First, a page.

I read the most fabulous feature in Good Magazine a while ago.
They did a study on the evolution of playgrounds in the past 50 years. Turns out, that's all you can study because that's how long they've been around.
That's right: my DAD is older than the IDEA of playgrounds.
Most playgrounds today look something like this:
I think we can all agree that this playground completely sucks and is fun to play on for about...oh...5 minutes.
There's no risk playing on this thing unless you count dying from heat if you fall asleep inside it or the occasional static cling when you go down that infernal slide.
It's almost entirely safe, static and boring-- just how our soccer moms wish life was all the time.
And this was the point of the Good article, noting that these environments do not foster creativity nor a healthy preparedness for life after pastels.
But the article also pointed to a resurgence of ancient ideas of play being reintegrated into western culture. These new areas have hybrid names: Nature playgrounds, Loose Parts Playgrounds, Adventure Playgrounds, etc. But really they're just good 'ole fashioned dangerous places where entrepreneurs who care about kids let them do their thing.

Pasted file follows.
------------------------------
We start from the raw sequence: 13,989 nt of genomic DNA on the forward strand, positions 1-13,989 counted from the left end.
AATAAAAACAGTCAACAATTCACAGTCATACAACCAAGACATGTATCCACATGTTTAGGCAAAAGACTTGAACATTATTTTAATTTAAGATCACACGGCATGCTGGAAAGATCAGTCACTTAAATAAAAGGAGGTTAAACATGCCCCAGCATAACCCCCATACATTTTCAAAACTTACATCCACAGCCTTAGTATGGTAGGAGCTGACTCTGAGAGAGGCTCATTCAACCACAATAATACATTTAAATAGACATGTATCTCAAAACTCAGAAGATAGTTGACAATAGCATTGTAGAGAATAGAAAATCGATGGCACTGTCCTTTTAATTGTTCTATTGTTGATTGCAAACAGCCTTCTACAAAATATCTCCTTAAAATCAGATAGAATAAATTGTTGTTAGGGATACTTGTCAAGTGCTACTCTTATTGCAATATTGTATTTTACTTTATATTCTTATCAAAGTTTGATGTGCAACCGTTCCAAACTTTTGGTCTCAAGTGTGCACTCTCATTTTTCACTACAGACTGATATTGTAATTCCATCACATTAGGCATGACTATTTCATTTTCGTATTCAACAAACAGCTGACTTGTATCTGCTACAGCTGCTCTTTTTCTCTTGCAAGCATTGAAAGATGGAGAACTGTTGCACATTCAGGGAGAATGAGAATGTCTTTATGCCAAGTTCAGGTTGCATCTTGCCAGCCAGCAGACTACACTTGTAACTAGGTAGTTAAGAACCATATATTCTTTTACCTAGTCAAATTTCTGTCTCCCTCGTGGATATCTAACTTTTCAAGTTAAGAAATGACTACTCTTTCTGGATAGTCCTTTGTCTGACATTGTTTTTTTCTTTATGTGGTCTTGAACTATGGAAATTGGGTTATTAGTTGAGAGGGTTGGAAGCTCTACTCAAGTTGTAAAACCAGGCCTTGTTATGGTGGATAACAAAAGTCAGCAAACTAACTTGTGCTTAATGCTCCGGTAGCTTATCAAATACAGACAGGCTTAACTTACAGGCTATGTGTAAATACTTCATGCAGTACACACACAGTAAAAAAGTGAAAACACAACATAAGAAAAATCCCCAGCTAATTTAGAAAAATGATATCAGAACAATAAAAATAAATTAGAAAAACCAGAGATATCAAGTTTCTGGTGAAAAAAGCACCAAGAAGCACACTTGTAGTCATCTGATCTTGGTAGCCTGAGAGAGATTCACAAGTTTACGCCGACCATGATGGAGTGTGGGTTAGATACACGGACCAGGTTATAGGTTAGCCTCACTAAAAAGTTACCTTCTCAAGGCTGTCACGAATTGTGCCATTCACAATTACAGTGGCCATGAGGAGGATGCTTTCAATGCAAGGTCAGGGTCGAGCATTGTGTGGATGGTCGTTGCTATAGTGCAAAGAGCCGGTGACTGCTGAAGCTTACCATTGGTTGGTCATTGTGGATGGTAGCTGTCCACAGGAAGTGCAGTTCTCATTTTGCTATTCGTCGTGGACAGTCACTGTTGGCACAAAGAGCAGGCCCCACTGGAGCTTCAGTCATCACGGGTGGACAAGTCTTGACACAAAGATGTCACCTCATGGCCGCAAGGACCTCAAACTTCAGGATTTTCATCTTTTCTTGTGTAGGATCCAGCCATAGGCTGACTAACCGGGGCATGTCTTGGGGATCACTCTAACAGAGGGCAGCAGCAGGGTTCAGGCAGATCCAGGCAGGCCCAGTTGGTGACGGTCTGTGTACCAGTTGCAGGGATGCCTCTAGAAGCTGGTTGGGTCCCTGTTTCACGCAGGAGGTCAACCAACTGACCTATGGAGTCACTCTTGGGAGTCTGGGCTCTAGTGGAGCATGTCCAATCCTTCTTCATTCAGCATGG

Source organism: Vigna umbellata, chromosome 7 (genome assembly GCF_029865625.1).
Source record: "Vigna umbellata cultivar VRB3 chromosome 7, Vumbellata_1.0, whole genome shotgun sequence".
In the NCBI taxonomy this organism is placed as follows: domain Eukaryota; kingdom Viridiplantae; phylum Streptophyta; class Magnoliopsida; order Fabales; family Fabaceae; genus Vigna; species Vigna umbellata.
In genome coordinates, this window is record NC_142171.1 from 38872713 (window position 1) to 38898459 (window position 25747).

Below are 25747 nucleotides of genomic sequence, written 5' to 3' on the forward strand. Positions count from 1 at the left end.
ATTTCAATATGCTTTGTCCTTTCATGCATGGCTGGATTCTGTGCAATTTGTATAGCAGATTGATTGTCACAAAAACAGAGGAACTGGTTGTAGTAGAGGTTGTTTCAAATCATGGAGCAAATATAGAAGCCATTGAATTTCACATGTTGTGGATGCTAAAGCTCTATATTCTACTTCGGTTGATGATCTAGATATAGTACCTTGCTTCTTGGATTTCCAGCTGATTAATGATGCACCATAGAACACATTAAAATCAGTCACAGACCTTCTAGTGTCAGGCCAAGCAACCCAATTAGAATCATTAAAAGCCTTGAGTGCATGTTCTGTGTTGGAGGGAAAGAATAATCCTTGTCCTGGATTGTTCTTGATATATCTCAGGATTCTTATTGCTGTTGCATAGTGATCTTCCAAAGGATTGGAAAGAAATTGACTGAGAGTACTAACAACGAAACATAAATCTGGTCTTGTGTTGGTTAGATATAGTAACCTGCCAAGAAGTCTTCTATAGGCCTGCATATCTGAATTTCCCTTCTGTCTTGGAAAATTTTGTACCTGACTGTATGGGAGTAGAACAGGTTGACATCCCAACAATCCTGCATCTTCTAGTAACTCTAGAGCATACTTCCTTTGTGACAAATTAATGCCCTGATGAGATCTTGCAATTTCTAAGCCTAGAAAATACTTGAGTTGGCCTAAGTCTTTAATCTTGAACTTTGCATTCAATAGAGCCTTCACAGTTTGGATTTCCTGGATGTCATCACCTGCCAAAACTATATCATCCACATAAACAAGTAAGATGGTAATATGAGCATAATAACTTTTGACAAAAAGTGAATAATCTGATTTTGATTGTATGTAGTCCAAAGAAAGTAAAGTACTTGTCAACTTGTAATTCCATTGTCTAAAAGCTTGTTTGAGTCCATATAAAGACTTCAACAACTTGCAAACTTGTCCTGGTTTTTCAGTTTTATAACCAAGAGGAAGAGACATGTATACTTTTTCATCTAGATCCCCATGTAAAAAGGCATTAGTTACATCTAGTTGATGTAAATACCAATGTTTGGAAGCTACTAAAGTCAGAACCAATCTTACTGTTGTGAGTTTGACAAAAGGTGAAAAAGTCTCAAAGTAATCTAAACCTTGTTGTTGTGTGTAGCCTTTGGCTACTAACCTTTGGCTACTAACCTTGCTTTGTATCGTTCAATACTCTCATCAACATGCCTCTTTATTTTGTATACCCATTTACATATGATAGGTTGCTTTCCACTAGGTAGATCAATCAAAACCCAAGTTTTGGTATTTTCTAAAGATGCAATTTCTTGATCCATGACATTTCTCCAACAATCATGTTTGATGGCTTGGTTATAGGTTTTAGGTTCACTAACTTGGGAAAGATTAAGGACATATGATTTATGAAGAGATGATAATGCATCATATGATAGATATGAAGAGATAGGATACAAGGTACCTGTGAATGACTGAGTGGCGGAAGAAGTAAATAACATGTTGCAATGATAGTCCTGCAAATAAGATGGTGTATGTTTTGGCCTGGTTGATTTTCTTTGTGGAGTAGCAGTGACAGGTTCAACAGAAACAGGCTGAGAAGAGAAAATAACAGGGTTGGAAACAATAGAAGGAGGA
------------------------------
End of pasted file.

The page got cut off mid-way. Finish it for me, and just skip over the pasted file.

They look like this:
Now, this picture is enough to make a soccer mom swallow her Doublemint gum.
These playgrounds do have supervision. But they also have completely modifiable environments and opportunities to get dirty, get hurt and the raw materials to create a whole lot of...whatever kids want to create.
Dovetail this with a conversation I had with a new friend of mine. He has had to work incredibly hard to get where he is in life and he was telling me about the tension as a father to provide a better life for his kids.
"I want them to be safe...but overcoming danger is what made me who I am today," he said.
"I love my life. I love who I am. But for some reason I would never let my kids have the same experiences I've had. It's almost like I think they can develop resilience without resistance. Or like they can become strong if everything comes easy."
He paused and then said: "I think I'm discovering that danger is good. But don't quote me on that."
As leaders, what kind of environments do we create for others? Do we create static, safe, predictable environments or do we throw our people into the deep end with the right materials (or maybe the wrong ones?) and spend more time cheering them on as they create and less time turning them off as we micro-manage tasks that were too small for them anyway?
Posted on Thu, May 14, 2009